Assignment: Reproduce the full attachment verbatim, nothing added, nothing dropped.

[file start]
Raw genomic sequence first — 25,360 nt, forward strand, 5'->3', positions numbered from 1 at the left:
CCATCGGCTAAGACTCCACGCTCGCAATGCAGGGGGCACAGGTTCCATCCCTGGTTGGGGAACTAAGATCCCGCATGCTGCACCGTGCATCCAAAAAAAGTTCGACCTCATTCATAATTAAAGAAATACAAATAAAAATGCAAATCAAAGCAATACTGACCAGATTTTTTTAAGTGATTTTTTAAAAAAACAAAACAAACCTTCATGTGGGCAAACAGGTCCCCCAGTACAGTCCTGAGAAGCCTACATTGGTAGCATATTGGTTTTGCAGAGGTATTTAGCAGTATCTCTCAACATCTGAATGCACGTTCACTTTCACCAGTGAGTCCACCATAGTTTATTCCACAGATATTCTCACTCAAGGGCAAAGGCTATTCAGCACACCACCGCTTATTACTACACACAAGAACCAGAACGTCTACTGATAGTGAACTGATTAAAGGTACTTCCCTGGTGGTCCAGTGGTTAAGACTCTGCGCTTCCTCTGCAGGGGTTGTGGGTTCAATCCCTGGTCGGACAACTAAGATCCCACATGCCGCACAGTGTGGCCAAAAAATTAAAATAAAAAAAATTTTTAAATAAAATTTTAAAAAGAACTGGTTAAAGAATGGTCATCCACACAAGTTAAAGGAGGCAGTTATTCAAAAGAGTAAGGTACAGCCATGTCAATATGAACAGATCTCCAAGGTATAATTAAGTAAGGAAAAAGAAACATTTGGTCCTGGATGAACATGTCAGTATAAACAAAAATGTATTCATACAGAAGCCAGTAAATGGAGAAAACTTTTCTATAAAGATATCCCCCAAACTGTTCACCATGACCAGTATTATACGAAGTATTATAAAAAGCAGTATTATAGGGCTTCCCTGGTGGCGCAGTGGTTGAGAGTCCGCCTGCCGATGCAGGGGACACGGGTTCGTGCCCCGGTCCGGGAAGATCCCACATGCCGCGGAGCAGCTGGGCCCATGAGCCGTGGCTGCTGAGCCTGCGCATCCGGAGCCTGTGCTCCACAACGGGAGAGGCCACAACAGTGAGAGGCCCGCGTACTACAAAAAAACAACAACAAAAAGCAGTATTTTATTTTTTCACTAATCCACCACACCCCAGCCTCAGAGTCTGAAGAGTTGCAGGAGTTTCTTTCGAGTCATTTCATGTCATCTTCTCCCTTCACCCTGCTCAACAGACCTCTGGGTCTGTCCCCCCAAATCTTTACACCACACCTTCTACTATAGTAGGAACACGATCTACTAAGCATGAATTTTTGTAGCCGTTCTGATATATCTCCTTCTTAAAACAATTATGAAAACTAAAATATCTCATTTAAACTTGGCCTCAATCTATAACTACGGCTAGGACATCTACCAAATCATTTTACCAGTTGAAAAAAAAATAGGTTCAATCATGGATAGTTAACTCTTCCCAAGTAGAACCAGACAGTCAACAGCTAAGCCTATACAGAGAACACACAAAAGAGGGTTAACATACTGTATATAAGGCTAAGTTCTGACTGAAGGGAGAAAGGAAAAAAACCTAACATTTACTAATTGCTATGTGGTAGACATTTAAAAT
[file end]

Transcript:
Raw genomic sequence first — 25,360 nt, forward strand, 5'->3', positions numbered from 1 at the left:
CCATCGGCTAAGACTCCACGCTCGCAATGCAGGGGGCACAGGTTCCATCCCTGGTTGGGGAACTAAGATCCCGCATGCTGCACCGTGCATCCAAAAAAAGTTCGACCTCATTCATAATTAAAGAAATACAAATAAAAATGCAAATCAAAGCAATACTGACCAGATTTTTTTAAGTGATTTTTTAAAAAAACAAAACAAACCTTCATGTGGGCAAACAGGTCCCCCAGTACAGTCCTGAGAAGCCTACATTGGTAGCATATTGGTTTTGCAGAGGTATTTAGCAGTATCTCTCAACATCTGAATGCACGTTCACTTTCACCAGTGAGTCCACCATAGTTTATTCCACAGATATTCTCACTCAAGGGCAAAGGCTATTCAGCACACCACCGCTTATTACTACACACAAGAACCAGAACGTCTACTGATAGTGAACTGATTAAAGGTACTTCCCTGGTGGTCCAGTGGTTAAGACTCTGCGCTTCCTCTGCAGGGGTTGTGGGTTCAATCCCTGGTCGGACAACTAAGATCCCACATGCCGCACAGTGTGGCCAAAAAATTAAAATAAAAAAAATTTTTAAATAAAATTTTAAAAAGAACTGGTTAAAGAATGGTCATCCACACAAGTTAAAGGAGGCAGTTATTCAAAAGAGTAAGGTACAGCCATGTCAATATGAACAGATCTCCAAGGTATAATTAAGTAAGGAAAAAGAAACATTTGGTCCTGGATGAACATGTCAGTATAAACAAAAATGTATTCATACAGAAGCCAGTAAATGGAGAAAACTTTTCTATAAAGATATCCCCCAAACTGTTCACCATGACCAGTATTATACGAAGTATTATAAAAAGCAGTATTATAGGGCTTCCCTGGTGGCGCAGTGGTTGAGAGTCCGCCTGCCGATGCAGGGGACACGGGTTCGTGCCCCGGTCCGGGAAGATCCCACATGCCGCGGAGCAGCTGGGCCCATGAGCCGTGGCTGCTGAGCCTGCGCATCCGGAGCCTGTGCTCCACAACGGGAGAGGCCACAACAGTGAGAGGCCCGCGTACTACAAAAAAACAACAACAAAAAGCAGTATTTTATTTTTTCACTAATCCACCACACCCCAGCCTCAGAGTCTGAAGAGTTGCAGGAGTTTCTTTCGAGTCATTTCATGTCATCTTCTCCCTTCACCCTGCTCAACAGACCTCTGGGTCTGTCCCCCCAAATCTTTACACCACACCTTCTACTATAGTAGGAACACGATCTACTAAGCATGAATTTTTGTAGCCGTTCTGATATATCTCCTTCTTAAAACAATTATGAAAACTAAAATATCTCATTTAAACTTGGCCTCAATCTATAACTACGGCTAGGACATCTACCAAATCATTTTACCAGTTGAAAAAAAAATAGGTTCAATCATGGATAGTTAACTCTTCCCAAGTAGAACCAGACAGTCAACAGCTAAGCCTATACAGAGAACACACAAAAGAGGGTTAACATACTGTATATAAGGCTAAGTTCTGACTGAAGGGAGAAAGGAAAAAAACCTAACATTTACTAATTGCTATGTGGTAGACATTTAAAAT